Soon-to-be graduates reflect on time at MTSU, provide advice for incoming freshman

Photos courtesy of Gina Greiss,  Jada Conwell, Dagi Bahiru and Keaven Burton

Story by Bruceann Owen / Contributing Writer

It’s a few days before the final walk that establishes a new milestone in one’s life: graduating college. It’s a bittersweet moment for the students of MTSU who will be entering a new world.

Proud seniors walk with their heads held high as their last days are approaching. Jada Conwell, an exercise science major, reminisced about one of her favorite moments: MTSU’s “Crash the Commons” event during her freshman year.

“I had just met new people,” Conwell said. “That was really my first thing coming out of my dorm room, and I was really scared to be here.”

She continued to reflect on the moment, stating, “It was a defining moment for me just because it brought me out of my shell. So, it set the tone for the rest of the way I was going to be.”

For many seniors, the time spent at MTSU brought growth, along with many learning and life experiences. However, it’s also where seniors met some of their closest friends.

Keaven Burton, a public relations major, said the MTSU Recreation Center is where it all started.

“It was just how I met people,” Burton said. “Meeting up with everybody, I would say, was my fondest memory.”

But it wasn’t all fun and games for most.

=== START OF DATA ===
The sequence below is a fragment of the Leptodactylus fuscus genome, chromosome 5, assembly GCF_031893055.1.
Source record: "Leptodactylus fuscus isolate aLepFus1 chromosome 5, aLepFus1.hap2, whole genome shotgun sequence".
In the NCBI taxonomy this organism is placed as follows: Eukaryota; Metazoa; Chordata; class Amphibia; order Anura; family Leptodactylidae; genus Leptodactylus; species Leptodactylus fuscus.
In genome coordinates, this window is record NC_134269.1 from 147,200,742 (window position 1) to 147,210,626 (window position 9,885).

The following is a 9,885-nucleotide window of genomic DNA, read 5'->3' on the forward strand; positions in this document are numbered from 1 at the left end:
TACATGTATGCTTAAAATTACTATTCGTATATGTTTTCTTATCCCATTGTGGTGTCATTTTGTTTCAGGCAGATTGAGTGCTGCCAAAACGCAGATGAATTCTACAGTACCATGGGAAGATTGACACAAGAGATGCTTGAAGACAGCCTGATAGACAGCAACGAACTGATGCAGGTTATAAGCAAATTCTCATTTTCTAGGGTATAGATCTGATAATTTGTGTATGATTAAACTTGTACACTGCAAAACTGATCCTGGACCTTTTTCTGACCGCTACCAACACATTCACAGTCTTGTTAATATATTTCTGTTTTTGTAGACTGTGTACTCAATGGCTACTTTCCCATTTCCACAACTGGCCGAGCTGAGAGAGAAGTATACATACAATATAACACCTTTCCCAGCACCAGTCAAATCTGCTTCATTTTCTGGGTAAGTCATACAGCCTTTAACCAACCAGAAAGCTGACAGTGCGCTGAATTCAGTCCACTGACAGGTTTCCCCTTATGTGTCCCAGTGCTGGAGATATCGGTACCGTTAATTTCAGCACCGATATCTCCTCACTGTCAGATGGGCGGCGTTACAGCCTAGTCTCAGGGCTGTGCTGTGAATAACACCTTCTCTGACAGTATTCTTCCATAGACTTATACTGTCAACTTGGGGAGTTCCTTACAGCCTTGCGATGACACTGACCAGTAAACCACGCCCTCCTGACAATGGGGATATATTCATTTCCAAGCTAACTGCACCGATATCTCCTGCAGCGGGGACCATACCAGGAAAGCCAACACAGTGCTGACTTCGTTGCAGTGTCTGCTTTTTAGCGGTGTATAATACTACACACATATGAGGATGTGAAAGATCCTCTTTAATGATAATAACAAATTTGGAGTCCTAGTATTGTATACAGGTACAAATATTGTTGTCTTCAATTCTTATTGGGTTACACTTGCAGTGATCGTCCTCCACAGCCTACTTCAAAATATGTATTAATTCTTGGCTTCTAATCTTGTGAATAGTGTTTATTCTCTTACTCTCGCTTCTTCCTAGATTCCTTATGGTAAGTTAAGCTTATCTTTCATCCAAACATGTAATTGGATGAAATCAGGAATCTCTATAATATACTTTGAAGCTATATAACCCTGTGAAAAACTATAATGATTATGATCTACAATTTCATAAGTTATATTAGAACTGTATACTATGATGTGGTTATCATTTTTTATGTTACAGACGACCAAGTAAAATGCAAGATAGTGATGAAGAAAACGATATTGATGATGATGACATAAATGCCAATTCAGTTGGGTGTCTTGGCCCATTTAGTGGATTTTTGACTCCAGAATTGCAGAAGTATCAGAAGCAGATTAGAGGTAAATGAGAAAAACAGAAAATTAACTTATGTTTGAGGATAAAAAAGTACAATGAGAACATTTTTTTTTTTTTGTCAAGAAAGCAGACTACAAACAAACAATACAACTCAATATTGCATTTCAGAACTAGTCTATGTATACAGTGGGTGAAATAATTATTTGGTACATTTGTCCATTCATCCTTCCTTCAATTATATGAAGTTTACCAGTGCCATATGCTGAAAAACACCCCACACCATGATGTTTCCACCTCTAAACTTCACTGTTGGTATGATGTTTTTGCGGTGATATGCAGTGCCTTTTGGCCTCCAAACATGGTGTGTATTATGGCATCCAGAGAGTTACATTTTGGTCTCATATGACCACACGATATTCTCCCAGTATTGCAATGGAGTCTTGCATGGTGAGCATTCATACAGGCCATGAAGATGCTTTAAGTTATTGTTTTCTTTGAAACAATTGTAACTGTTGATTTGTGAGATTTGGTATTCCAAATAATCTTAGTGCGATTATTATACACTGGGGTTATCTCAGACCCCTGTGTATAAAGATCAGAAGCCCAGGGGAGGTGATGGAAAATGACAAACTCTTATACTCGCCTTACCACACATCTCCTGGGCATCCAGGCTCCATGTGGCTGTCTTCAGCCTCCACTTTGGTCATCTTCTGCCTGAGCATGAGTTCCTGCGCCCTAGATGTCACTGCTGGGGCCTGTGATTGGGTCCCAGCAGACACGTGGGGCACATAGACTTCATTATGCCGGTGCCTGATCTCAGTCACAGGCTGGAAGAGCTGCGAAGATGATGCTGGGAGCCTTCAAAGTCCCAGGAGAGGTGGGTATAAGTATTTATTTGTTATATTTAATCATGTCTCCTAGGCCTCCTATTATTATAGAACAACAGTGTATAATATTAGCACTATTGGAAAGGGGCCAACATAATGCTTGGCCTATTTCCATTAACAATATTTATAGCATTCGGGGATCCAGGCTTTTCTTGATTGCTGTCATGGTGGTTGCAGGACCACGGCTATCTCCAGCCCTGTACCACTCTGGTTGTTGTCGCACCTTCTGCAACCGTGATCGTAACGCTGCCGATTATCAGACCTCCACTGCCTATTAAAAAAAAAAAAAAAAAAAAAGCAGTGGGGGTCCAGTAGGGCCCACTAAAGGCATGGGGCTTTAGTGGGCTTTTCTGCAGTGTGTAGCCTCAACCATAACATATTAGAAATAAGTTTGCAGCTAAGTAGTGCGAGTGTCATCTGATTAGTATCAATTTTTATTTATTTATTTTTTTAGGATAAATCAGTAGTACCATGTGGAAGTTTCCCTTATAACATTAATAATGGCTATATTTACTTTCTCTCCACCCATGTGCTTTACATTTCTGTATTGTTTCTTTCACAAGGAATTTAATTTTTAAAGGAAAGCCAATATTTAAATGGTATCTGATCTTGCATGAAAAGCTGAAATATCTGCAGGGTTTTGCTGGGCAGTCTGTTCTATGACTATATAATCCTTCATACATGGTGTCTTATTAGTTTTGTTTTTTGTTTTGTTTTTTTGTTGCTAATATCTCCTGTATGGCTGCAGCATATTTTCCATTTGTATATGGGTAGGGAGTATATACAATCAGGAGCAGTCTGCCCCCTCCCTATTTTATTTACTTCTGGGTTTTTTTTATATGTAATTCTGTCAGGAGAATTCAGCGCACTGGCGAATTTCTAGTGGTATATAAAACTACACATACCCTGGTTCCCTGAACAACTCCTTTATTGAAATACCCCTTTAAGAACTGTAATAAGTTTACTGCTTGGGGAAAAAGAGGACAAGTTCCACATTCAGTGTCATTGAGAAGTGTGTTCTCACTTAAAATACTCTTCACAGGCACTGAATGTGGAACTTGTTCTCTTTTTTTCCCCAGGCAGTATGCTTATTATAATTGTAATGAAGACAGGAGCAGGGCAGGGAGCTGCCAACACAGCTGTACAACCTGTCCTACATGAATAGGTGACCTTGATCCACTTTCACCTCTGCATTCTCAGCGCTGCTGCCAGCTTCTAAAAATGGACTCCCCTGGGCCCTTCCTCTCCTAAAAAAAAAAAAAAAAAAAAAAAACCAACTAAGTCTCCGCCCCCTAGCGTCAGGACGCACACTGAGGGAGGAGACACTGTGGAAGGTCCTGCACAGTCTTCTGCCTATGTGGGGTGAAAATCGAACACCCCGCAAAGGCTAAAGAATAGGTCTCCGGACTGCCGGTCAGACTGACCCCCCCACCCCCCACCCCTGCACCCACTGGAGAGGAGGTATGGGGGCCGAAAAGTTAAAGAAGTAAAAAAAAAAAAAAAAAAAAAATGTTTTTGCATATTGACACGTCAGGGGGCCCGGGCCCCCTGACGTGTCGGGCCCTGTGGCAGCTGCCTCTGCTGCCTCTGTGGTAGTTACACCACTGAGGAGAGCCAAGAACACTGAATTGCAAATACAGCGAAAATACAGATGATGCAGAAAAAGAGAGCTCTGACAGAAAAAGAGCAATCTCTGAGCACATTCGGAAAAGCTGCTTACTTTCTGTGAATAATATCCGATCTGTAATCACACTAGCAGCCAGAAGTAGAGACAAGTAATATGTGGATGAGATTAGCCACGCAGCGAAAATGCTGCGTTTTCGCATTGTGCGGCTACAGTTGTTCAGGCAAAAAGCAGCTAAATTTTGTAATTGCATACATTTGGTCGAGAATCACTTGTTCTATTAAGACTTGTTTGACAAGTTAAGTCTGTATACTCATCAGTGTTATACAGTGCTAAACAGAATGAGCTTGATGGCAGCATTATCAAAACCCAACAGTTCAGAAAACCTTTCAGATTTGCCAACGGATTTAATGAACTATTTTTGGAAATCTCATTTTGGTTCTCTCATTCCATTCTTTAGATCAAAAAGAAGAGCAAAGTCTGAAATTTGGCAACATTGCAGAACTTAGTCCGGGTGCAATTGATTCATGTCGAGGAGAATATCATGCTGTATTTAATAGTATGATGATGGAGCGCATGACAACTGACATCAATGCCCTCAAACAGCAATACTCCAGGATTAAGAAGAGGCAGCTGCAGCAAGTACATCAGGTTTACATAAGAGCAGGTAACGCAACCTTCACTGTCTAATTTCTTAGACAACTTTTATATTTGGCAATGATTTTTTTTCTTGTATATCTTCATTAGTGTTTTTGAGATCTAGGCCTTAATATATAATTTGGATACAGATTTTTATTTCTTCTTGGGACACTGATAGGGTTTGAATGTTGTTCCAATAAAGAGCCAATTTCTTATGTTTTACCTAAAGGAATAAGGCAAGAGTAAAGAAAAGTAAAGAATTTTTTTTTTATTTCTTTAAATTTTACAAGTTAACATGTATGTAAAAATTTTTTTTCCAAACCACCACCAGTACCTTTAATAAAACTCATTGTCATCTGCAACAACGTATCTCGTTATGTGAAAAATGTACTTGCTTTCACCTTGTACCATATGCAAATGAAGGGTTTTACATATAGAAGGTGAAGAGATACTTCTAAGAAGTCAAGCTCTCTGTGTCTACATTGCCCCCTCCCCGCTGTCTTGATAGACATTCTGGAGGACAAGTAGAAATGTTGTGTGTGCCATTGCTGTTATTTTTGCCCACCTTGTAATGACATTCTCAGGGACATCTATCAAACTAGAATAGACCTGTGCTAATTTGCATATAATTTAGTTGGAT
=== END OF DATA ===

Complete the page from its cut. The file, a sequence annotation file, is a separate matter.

The countless days of ramen noodles for dinner, pulling all-nighters or studying for exams with that one hard professor was never easy. Some said it felt like the world was going to end when sacrifices had to be made.

“The hardest thing about being in college is remaining hopeful and faithful,” said Gina Greiss, a marketing and business administration major.

“It is easy to lose sight of what is right when everything is wrong,” she said.

Others like Dagi Bahiru, an aerospace major, said, “Stressing about stress, it’s a balancing act.”                

For most students, finishing in the average four years is the goal. But, sometimes unexpected circumstances occur, and a vision may change.

“School is a marathon,” Burton said. “People finish at their own pace.”

He said that everyone has their own purpose in life, so you can’t get caught up in the comparison.

As far as words of encouragement and advice go, the class of 2018 had some things to share with incoming freshmen.

“Time management is very important while in college,” Bahiru said. “So, manage your time and focus.”

“Get involved around campus because it makes a difference in the long run,” Greiss suggested.

“Don’t get caught up trying to race next to the person next to you and miss out,” Burton said. 

“Your MTSU experience is what you make it,” Conwell said. “If you want to be involved, have fun. (If) you want to be involved and want to make (your) way and create new things, then that’s here for you. But, it’s not going to come to you. I would challenge incoming freshmen (to) … really step out of their box, and go for what you want.”

To contact Lifestyles Editor Sydney Wagner, email

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